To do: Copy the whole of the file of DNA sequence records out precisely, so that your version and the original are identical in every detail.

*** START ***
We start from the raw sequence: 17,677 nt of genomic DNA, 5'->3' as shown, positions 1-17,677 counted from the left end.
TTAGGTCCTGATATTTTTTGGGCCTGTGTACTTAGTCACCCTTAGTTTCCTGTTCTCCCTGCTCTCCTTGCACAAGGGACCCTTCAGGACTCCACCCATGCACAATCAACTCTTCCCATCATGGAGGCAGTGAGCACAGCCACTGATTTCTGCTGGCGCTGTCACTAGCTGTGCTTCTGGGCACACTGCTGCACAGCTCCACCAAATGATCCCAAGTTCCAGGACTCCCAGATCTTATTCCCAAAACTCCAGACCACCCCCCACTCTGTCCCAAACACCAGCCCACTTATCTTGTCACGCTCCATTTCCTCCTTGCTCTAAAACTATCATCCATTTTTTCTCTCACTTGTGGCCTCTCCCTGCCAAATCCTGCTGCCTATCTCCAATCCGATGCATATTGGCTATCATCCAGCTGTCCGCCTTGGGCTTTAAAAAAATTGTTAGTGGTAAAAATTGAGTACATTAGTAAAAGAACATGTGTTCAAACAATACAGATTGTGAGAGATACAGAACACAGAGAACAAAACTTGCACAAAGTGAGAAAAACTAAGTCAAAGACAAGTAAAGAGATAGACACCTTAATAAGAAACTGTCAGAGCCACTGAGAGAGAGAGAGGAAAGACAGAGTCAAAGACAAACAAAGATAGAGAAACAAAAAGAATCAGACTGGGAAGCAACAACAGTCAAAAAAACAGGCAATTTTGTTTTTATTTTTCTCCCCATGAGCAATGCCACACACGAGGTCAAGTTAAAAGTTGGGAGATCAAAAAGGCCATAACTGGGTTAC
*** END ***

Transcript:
We start from the raw sequence: 17,677 nt of genomic DNA, 5'->3' as shown, positions 1-17,677 counted from the left end.
TTAGGTCCTGATATTTTTTGGGCCTGTGTACTTAGTCACCCTTAGTTTCCTGTTCTCCCTGCTCTCCTTGCACAAGGGACCCTTCAGGACTCCACCCATGCACAATCAACTCTTCCCATCATGGAGGCAGTGAGCACAGCCACTGATTTCTGCTGGCGCTGTCACTAGCTGTGCTTCTGGGCACACTGCTGCACAGCTCCACCAAATGATCCCAAGTTCCAGGACTCCCAGATCTTATTCCCAAAACTCCAGACCACCCCCCACTCTGTCCCAAACACCAGCCCACTTATCTTGTCACGCTCCATTTCCTCCTTGCTCTAAAACTATCATCCATTTTTTCTCTCACTTGTGGCCTCTCCCTGCCAAATCCTGCTGCCTATCTCCAATCCGATGCATATTGGCTATCATCCAGCTGTCCGCCTTGGGCTTTAAAAAAATTGTTAGTGGTAAAAATTGAGTACATTAGTAAAAGAACATGTGTTCAAACAATACAGATTGTGAGAGATACAGAACACAGAGAACAAAACTTGCACAAAGTGAGAAAAACTAAGTCAAAGACAAGTAAAGAGATAGACACCTTAATAAGAAACTGTCAGAGCCACTGAGAGAGAGAGAGGAAAGACAGAGTCAAAGACAAACAAAGATAGAGAAACAAAAAGAATCAGACTGGGAAGCAACAACAGTCAAAAAAACAGGCAATTTTGTTTTTATTTTTCTCCCCATGAGCAATGCCACACACGAGGTCAAGTTAAAAGTTGGGAGATCAAAAAGGCCATAACTGGGTTAC